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Boris Oicherman

Boris Oicherman

Art Practice
PhD Color Science, University of Leeds, UK, 2006
MSc Digital Color Imaging, University of the Arts, London, 2003


From June 2017 I am the curator for creative collaboration at the Weisman Art Museum at the University of Minnesota. 


I dedicated the first 15 years of my professional life to color science and to photography. When I left my research job at HP in 2010, I did not do it because I disliked color science, or had anything in principle against corporate work. What I realized was that dedicating my life to a single task defined entirely by some predetermined disciplinary and economic boundaries, histories and conventions of little relevance to me personally was deeply unsatisfying. Instead, I embarked on the art practice of extreme site-specificity: one where all decisions on subject matter, means and media are products of the circumstances of the place where the art is made and shown. This is the practice of complete freedom of adapting one's act to context, practice of resistance to habits, of uncertainty as state of mind, of inventing one’s art anew in every new project; practice where craft is in the generalized method of learning — rather than in the discipline-specific method of treating the material.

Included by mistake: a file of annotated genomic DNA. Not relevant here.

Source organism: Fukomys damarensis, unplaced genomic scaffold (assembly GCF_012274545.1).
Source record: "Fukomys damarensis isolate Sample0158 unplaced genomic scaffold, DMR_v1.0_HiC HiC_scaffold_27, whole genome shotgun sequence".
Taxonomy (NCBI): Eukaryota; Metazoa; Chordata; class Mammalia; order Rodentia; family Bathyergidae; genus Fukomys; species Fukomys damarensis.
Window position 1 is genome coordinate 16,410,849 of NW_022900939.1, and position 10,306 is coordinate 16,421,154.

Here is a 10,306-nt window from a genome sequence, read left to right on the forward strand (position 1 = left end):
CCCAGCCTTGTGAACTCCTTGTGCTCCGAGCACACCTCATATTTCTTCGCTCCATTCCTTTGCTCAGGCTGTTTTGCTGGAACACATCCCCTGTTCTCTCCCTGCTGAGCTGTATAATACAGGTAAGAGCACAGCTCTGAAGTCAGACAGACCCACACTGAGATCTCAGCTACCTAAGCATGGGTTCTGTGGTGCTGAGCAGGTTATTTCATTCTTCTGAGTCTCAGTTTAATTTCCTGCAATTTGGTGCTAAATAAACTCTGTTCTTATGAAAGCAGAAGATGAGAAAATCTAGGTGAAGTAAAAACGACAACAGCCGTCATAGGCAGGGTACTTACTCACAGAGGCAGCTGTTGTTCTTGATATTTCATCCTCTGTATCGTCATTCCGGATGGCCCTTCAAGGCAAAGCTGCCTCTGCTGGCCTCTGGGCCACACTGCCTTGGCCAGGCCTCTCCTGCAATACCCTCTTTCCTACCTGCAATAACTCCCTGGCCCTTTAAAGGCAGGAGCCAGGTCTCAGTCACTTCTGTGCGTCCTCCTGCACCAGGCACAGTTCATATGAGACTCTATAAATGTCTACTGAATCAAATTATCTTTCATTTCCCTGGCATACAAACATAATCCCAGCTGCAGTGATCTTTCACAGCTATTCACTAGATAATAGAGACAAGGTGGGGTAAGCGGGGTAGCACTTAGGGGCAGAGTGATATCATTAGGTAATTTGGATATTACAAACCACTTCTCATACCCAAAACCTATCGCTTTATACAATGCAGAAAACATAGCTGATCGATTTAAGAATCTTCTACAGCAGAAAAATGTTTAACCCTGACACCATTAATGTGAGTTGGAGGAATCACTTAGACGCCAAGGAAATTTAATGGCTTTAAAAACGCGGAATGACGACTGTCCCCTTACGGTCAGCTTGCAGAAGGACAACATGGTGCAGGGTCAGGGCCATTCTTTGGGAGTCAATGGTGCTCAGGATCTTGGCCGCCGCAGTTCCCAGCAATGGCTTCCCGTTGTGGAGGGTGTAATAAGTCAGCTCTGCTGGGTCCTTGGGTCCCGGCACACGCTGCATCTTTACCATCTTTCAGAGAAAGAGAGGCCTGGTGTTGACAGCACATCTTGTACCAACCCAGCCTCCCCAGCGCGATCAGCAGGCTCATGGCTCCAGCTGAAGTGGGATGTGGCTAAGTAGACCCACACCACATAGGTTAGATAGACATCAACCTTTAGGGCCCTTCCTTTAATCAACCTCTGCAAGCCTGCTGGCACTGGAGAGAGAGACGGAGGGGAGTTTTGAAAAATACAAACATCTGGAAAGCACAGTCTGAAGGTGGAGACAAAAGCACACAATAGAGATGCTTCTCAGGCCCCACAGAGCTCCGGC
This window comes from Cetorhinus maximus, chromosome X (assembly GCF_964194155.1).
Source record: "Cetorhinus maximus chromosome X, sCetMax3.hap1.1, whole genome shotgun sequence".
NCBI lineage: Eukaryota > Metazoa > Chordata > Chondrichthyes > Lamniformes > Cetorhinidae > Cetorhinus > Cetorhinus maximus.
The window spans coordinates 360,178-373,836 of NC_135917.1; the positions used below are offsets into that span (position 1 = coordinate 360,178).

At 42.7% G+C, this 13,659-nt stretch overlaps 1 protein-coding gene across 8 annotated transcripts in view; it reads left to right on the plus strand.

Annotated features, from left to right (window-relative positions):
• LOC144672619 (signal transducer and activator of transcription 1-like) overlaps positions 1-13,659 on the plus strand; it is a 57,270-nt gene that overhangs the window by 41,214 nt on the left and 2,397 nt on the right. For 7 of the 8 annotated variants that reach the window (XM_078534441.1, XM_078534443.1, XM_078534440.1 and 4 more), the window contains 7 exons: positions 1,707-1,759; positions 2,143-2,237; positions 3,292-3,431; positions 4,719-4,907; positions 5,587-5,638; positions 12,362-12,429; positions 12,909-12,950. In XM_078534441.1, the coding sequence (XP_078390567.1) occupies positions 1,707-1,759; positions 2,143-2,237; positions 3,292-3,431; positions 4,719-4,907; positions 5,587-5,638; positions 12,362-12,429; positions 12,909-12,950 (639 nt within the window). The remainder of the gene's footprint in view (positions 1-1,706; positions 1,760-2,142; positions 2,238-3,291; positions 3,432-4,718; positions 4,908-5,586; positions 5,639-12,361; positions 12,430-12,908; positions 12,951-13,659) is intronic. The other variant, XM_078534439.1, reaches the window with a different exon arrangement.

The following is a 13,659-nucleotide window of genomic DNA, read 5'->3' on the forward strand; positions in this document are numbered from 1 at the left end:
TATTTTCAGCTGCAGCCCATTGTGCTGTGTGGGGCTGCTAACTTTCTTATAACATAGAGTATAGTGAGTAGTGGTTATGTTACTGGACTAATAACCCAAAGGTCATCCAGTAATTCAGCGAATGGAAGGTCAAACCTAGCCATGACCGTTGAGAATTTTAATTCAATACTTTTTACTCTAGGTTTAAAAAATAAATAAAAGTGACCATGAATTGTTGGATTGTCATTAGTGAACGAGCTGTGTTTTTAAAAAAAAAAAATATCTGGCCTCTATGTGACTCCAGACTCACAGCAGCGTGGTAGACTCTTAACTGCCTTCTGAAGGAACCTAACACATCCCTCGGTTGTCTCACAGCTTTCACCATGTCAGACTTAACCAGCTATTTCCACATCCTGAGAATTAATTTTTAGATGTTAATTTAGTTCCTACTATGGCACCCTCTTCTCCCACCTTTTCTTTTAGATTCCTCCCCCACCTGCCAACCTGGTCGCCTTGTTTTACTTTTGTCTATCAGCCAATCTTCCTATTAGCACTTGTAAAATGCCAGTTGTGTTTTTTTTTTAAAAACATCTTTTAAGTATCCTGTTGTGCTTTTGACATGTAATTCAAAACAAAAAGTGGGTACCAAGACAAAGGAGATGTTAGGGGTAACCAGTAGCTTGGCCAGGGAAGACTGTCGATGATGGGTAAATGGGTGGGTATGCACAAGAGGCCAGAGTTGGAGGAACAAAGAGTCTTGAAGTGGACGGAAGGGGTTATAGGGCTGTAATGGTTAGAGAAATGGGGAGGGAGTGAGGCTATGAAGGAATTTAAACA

How do I learn as an artist? How do we all learn our environments as we live through it? How these two learning processes can converge? If they do, such mutual learning can create a democratic performative space where each element affects all others, where the artists, the audiences and the environments merge into one process: life. The ultimate ambition is to create an event, an occurrence that makes a proposition: a model that has potential existence outside of the context of art. 

Most of my work is in public spaces. My interests in learning and in public art stem from the old corny question: how does art fit into life? Therefore, I like working in locations where people live and work. I like working with other people – I believe that finding how art fits into life is only possible when art is considered within the whole context of life. I like finding how art can connect fields of knowledge, and how questions flow between disciplines. I would like to find out how art-thinking and art-making can fit into academic research, and imagine how art can become the catalyst of inquiry that is free from disciplinary conventions.  I like to think about why do we have art at all: why does the world need it, and why I can't quit making it.  I like being a specialist in not specializing: I think that art is the only discipline that allows the complete freedom of doing absolutely anything. I believe that using this freedom responsibly is the greatest opportunity and the greatest challenge in being an artist.




Mirror Banner, Performance. December 2014, Tel Aviv, Israel



May 16, 2017 to June 18, 2017
January 11, 2016 to February 28, 2016
Coulter Art Gallery